|Year : 2001 | Volume
| Issue : 3 | Page : 114--115
Impact of human genome sequencing on microbiology
Centre for DNA Fingerprinting and Diagnostics (CDFD), ECIL Road, Nacharam, Hyderabad - 500 076, India
S E Hasnain
Centre for DNA Fingerprinting and Diagnostics (CDFD), ECIL Road, Nacharam, Hyderabad - 500 076
|How to cite this article:|
Hasnain S E. Impact of human genome sequencing on microbiology.Indian J Med Microbiol 2001;19:114-115
|How to cite this URL:|
Hasnain S E. Impact of human genome sequencing on microbiology. Indian J Med Microbiol [serial online] 2001 [cited 2020 Nov 26 ];19:114-115
Available from: https://www.ijmm.org/text.asp?2001/19/3/114/8142
The human society is overburdened with infectious diseases, the prominent ones being Tuberculosis and Malaria. Despite worldwide efforts towards prevention and cure of these deadly infections, they remain major causes of human morbidity and mortality. The last couple of decades have seen the application of molecular genetic approaches for studying various aspects of infectious diseases. Perhaps, the most important development has been the concerted efforts to determine the genome sequence of important human pathogens. The complete genome sequence of M.tuberculosis was released in June, 1998. Efforts are currently underway to sequence genomes of P.falciparum, P.vivax etc. The genome sequence of the pathogen provides us with the complete list of genes and through functional genomics, a potential list of novel drug targets and vaccine candidates can be identified.
Any successful strategy for combating a particular infection must have a two pronged approach viz. study of the pathogen and study of the host factors. While the study of pathogens is very important, the contributions of the host in promoting or containing infection(s) cannot be ignored. An important example is the failure of the widely publicised BCG vaccine trial in the Chengalput area of Tamilnadu. This result made TB researchers to sit up and take note of the importance of the host genetic components. The genetic variation inherent in the human population can modulate success of any vaccine or chemotherapeutic agent. This is why, the sequencing of the human genome has not only attracted interest of all those working on human genetic disorders but also of scientists working in the field of infectious diseases.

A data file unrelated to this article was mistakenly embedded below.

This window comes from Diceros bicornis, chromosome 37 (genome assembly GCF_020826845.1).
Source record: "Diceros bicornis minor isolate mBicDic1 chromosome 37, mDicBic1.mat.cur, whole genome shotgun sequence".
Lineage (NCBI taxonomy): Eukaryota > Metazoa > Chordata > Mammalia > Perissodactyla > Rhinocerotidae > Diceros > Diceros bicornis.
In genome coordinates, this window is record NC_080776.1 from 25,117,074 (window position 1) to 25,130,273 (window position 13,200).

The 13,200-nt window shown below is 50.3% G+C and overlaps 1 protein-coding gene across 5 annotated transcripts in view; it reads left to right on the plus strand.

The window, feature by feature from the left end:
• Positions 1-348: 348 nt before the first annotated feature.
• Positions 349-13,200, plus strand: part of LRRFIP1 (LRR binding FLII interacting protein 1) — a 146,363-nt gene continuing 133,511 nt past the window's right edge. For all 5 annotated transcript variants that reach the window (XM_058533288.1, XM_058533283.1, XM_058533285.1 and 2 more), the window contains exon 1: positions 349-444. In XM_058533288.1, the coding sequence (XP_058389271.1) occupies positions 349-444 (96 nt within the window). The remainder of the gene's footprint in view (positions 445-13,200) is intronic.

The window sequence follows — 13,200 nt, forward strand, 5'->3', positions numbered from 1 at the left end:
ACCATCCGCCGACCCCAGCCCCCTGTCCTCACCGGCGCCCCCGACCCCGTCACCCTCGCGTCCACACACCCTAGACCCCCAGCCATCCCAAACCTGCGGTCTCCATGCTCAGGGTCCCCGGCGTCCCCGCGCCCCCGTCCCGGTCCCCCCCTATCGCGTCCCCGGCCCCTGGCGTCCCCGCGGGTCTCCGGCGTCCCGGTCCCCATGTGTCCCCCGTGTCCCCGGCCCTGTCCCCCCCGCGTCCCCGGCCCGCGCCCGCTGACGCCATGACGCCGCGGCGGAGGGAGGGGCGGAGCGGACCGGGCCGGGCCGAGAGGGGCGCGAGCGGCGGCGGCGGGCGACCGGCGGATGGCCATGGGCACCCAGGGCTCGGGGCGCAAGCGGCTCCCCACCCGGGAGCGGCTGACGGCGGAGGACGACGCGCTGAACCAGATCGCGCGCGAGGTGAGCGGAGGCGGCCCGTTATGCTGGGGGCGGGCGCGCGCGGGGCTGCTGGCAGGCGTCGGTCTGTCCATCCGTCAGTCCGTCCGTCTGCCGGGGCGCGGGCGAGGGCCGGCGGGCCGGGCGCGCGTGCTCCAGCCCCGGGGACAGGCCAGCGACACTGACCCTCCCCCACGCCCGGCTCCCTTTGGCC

The elucidation of the human genome sequence will have a tremendous impact on our understanding of the prevention and cure of infectious diseases. This will be possible through efforts in areas such as structural genomics, pharmacogenomics, comparative genomics, proteomics, and most importantly, functional genomics. Functional genomics not only includes understanding the function of genes and other parts of the genome, but also the organization and control of genetic pathway(s). There is an urgent need to apply high throughput methodologies such as Microarrays, Proteomics (the complete protein profile of a cell as a function of time and space), and study of Single Nucleotide Polymorphisms (SNPs, pronounced as 'snips'), transgenes and gene knockouts. Microarrays have a tremendous potential in 1) determining new gene loci in disease, 2) understanding global cellular response to a particular mode of therapy, 3) elucidating changes in global gene expression profiles during disease condition, etc. The specific example of tuberculosis can be cited in this context. It is common knowledge that there are several healthy contacts in an endemic population. Studies have identified several host genetic factors that may be involved in conferring protection to this population. These may include iron scavenging proteins, interferon gamma receptors etc. Microarrays can be used to determine host genetic factors by studying gene expression profiles of macrophages infected with clinical isolates of M.tuberculosis.
The emergence of the discipline pharmacogenomics is a consequence of the human genome project. It is common knowledge that different people react differently to common drugs. Sometimes, this can be attributed to specific changes in the genes involved in the activation of the drug in question. This is an important area of study termed Single Nucleotide Polymorphisms (SNPs). SNPs are the most common form of genetic variation, which occur once every 500-1000 bases and may predispose people to disease or their response to drugs. SNPs are now increasingly being used to determine drug toxicity by analyzing the drug metabolizing enzymes, the optimum dose, drug efficacy, and determining adverse drug reactions. For using SNPs as diagnostic markers, it is important to prune the background SNPs in order to identify the specific SNP implicated in a specific type of cancer. This can be possible only by the study of a large number of subjects. Such markers for diseases will be useful in determining when to treat a patient; for monitoring treatment; and to evaluate efficacy of new treatments. Genomics will usher in a future where the patient carries his 'gene profile card', determined by microarrays, to the doctor, who is then able to determine which drug to prescribe and also the dose of the drug. The sequencing of the human genome thus promises to totally revolutionize the way medicine will be practised in the coming years.